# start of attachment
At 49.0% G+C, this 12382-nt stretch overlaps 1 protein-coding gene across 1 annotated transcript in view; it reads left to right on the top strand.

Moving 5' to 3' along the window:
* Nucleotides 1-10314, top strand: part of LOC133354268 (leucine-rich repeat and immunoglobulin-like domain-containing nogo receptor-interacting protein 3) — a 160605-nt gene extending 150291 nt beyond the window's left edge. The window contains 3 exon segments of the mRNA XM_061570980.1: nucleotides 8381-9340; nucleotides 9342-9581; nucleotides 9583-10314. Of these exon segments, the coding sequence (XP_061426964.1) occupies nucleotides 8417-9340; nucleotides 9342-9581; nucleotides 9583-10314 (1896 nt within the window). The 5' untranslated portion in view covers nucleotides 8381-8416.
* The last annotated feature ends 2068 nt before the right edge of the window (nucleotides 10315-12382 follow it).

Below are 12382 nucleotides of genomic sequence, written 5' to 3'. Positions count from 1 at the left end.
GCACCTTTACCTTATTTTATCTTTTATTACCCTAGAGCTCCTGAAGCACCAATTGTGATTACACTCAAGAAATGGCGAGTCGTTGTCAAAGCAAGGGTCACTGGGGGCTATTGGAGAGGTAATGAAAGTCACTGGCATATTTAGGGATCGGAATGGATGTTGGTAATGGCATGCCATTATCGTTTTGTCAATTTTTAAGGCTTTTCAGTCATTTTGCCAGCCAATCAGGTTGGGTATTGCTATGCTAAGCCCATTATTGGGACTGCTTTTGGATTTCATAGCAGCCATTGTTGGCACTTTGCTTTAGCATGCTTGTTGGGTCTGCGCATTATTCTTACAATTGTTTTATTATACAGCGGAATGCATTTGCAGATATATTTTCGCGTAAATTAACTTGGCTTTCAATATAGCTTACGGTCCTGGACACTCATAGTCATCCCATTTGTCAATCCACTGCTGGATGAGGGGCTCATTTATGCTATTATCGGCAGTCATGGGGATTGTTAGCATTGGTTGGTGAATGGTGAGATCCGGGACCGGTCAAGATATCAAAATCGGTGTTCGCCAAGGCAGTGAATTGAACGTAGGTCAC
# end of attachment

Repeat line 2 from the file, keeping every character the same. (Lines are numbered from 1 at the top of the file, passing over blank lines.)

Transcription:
Moving 5' to 3' along the window: